It is vital to your success to surround yourself with people that will encourage you to chase your dreams. They will be your biggest support team through the good and the bad. Surrounding yourself with the right people can ultimately play a huge role in your success.

Check out the video below of the 5 toxic people you should avoid. Share this video!

Which one of these people do you think is most important to stay away from and why? I would love to hear your thoughts in the comment section below!

Image courtesy of Twenty20.com

Tyler Leslie is the Co-Founder of Clipfluence, a video editing subscription based service that takes your video content and turns it into engaging shareable content in various formats for a no brainer monthly fee. He has been in the online content space for 7+ years. He has worked with highly renowned business owners, high performance coaches, franchise owners, MLM leaders and more. His experience in the content space is far and wide. Everything from content management and creation for a blog that has had over 300 million views worldwide, to social media management for several different brands that have 1 million+ followers, to managing ecommerce stores and more. Content is a true passion for Tyler. He believes that content has the power to influence and change the world. You can connect with Tyler on his personal Facebook page.

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5 Indicators of Unresolved Attachment Trauma

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Emotional Attachment Trauma

Trauma caused during specific stages of a child’s development, known as attachment trauma, can have lasting effects on a person’s sense of safety, security, predictability, and trust. This type of trauma is often the result of abuse, neglect, or inconsistent care from a primary caregiver.

Individuals who have not fully processed attachment trauma may display similar patterns of behavior and physical or psychological symptoms that negatively impact their adult lives, including the choices they make in relationships and business.

Unfortunately, many people may not even be aware that they are struggling with trauma. Research estimates that 6% of the population will experience PTSD in their lifetime, with a majority of males and females having experienced significant trauma.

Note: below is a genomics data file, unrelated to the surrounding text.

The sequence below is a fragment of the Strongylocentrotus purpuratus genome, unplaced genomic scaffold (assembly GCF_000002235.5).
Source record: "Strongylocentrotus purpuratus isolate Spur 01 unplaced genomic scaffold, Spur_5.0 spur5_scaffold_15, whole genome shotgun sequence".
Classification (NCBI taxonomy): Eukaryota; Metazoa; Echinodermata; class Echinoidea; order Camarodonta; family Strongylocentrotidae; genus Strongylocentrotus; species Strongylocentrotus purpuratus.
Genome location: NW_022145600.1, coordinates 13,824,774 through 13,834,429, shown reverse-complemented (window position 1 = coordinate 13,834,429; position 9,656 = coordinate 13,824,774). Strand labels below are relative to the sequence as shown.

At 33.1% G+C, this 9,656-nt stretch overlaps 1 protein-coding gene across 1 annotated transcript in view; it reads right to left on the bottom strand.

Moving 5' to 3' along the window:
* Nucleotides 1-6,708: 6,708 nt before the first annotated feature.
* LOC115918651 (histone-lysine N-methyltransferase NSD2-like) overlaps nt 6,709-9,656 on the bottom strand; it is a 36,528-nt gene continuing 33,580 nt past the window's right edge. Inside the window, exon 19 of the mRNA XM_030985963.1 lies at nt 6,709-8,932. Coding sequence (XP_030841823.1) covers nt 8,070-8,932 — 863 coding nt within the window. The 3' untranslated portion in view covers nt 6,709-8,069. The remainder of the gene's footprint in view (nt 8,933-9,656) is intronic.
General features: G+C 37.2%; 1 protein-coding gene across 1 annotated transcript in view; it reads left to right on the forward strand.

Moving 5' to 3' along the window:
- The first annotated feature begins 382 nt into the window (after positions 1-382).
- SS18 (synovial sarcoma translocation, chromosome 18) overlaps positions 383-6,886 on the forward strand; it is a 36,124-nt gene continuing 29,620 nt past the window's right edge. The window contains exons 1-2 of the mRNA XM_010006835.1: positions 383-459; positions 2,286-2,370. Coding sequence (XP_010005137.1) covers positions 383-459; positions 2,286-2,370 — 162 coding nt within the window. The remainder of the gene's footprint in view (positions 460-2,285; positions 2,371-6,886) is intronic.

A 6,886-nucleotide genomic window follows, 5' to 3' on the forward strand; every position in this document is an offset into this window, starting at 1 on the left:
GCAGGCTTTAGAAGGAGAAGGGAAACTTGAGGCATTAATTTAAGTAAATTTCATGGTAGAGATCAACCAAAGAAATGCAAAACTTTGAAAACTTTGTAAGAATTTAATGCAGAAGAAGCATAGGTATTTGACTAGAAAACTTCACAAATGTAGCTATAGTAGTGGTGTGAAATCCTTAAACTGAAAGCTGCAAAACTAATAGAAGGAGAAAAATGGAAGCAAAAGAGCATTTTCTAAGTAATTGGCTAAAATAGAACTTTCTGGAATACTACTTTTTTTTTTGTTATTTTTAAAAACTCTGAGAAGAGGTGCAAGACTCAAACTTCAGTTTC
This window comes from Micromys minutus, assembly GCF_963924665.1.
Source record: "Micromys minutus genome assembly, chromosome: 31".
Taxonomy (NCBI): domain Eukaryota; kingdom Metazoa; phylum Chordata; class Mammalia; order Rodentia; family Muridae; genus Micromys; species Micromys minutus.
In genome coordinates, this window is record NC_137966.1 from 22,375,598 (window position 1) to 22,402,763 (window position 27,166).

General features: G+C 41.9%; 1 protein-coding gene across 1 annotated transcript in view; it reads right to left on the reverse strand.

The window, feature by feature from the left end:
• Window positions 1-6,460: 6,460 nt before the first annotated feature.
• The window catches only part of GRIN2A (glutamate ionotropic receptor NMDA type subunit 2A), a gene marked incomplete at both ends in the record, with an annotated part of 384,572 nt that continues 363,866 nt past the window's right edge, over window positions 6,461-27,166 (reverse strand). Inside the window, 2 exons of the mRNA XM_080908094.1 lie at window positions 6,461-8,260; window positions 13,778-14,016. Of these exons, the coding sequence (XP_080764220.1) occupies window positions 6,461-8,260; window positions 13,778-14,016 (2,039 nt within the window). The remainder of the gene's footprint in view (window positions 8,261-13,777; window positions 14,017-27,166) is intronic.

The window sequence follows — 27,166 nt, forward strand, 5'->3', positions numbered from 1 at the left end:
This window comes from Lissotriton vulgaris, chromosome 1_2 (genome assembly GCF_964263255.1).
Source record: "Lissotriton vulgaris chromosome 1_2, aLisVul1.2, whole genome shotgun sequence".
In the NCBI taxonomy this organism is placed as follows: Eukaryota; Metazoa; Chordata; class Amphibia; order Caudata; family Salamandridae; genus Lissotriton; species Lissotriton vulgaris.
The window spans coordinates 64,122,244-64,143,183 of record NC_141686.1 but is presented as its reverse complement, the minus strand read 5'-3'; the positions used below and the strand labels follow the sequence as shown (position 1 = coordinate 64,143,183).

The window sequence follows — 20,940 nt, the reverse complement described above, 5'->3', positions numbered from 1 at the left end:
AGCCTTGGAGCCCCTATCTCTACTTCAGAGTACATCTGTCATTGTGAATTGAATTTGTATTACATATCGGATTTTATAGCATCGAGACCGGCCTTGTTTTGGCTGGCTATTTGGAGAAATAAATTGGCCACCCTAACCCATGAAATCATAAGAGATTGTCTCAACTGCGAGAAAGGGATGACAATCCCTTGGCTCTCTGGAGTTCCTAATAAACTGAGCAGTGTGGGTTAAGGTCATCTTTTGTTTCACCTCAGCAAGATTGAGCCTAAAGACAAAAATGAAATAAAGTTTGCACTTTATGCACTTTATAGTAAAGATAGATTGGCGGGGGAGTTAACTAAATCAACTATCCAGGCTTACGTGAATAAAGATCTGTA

Unresolved attachment trauma can significantly impair the overall quality of a person’s life, including their ability to form healthy relationships and make positive choices for themselves. One well-known effect of unhealed attachment trauma is the compulsion to repeat past wounds by unconsciously selecting romantic partners who trigger their developmental trauma.

However, there are other less recognized but equally detrimental signs of unprocessed developmental trauma.

 

Five possible indications of unresolved attachment trauma are:

 

1.  Unconscious Sabotage

Self-sabotage is a common pattern among individuals with unprocessed attachment trauma. This cycle often begins with hurting others, which is then followed by hurting oneself. It is also common for those with attachment trauma to have heightened emotional sensitivity, which can trigger this cycle.

This pattern can manifest in lashing out, shutting down, or impulsive behavior that leads to feelings of guilt, shame, and self-loathing.

Many people with attachment trauma are not aware of their wounds and operate on survival mode, unconsciously testing or challenging the emotional investment of those around them, and pushing them away out of self-preservation and fear of abandonment.

This can lead to a pattern of making poor choices for themselves based on impulsivity.

 

2. Persistent Pain

 
Chronic pain is a common symptom that can stem from early trauma. Studies have shown a connection between physical conditions such as fibromyalgia, headaches, gastrointestinal issues, insomnia, muscle aches, back pain, chest pain, and chronic fatigue with the aftermath of chronic developmental trauma, particularly physical abuse.
 
Research has found that individuals with insecure attachment styles, such as anxious, avoidant, or disorganized, have a higher incidence of somatic symptoms and a history of physical and emotional abuse in childhood compared to those with a secure attachment style.
 
 

3. Behaviors That Block Out Trauma

 
Trauma blocking practises are used to avoid the pain and memories connected with traumatic events.